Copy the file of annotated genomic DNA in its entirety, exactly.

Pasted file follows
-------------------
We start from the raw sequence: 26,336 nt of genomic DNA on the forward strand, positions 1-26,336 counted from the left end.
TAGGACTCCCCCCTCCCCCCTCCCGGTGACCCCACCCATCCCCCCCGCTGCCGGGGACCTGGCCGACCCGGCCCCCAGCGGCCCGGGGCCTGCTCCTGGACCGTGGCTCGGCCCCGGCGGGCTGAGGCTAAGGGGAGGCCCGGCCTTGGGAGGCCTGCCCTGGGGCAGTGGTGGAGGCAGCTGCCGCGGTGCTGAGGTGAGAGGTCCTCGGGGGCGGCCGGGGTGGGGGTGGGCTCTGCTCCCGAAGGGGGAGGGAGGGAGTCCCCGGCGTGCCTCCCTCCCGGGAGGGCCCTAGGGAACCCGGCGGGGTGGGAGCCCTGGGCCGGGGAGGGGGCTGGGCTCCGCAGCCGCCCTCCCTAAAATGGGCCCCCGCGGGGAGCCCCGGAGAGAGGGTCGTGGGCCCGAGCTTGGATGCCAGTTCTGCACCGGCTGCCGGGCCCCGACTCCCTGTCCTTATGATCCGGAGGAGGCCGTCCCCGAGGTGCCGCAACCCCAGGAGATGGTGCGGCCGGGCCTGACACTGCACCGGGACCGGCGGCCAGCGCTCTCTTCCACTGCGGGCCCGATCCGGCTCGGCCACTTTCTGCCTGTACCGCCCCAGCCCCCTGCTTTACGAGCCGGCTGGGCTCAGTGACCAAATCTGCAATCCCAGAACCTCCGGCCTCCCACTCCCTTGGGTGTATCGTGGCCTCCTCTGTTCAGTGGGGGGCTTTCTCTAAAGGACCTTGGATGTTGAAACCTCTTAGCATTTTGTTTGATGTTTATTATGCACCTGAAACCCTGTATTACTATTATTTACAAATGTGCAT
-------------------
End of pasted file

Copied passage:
We start from the raw sequence: 26,336 nt of genomic DNA on the forward strand, positions 1-26,336 counted from the left end.
TAGGACTCCCCCCTCCCCCCTCCCGGTGACCCCACCCATCCCCCCCGCTGCCGGGGACCTGGCCGACCCGGCCCCCAGCGGCCCGGGGCCTGCTCCTGGACCGTGGCTCGGCCCCGGCGGGCTGAGGCTAAGGGGAGGCCCGGCCTTGGGAGGCCTGCCCTGGGGCAGTGGTGGAGGCAGCTGCCGCGGTGCTGAGGTGAGAGGTCCTCGGGGGCGGCCGGGGTGGGGGTGGGCTCTGCTCCCGAAGGGGGAGGGAGGGAGTCCCCGGCGTGCCTCCCTCCCGGGAGGGCCCTAGGGAACCCGGCGGGGTGGGAGCCCTGGGCCGGGGAGGGGGCTGGGCTCCGCAGCCGCCCTCCCTAAAATGGGCCCCCGCGGGGAGCCCCGGAGAGAGGGTCGTGGGCCCGAGCTTGGATGCCAGTTCTGCACCGGCTGCCGGGCCCCGACTCCCTGTCCTTATGATCCGGAGGAGGCCGTCCCCGAGGTGCCGCAACCCCAGGAGATGGTGCGGCCGGGCCTGACACTGCACCGGGACCGGCGGCCAGCGCTCTCTTCCACTGCGGGCCCGATCCGGCTCGGCCACTTTCTGCCTGTACCGCCCCAGCCCCCTGCTTTACGAGCCGGCTGGGCTCAGTGACCAAATCTGCAATCCCAGAACCTCCGGCCTCCCACTCCCTTGGGTGTATCGTGGCCTCCTCTGTTCAGTGGGGGGCTTTCTCTAAAGGACCTTGGATGTTGAAACCTCTTAGCATTTTGTTTGATGTTTATTATGCACCTGAAACCCTGTATTACTATTATTTACAAATGTGCAT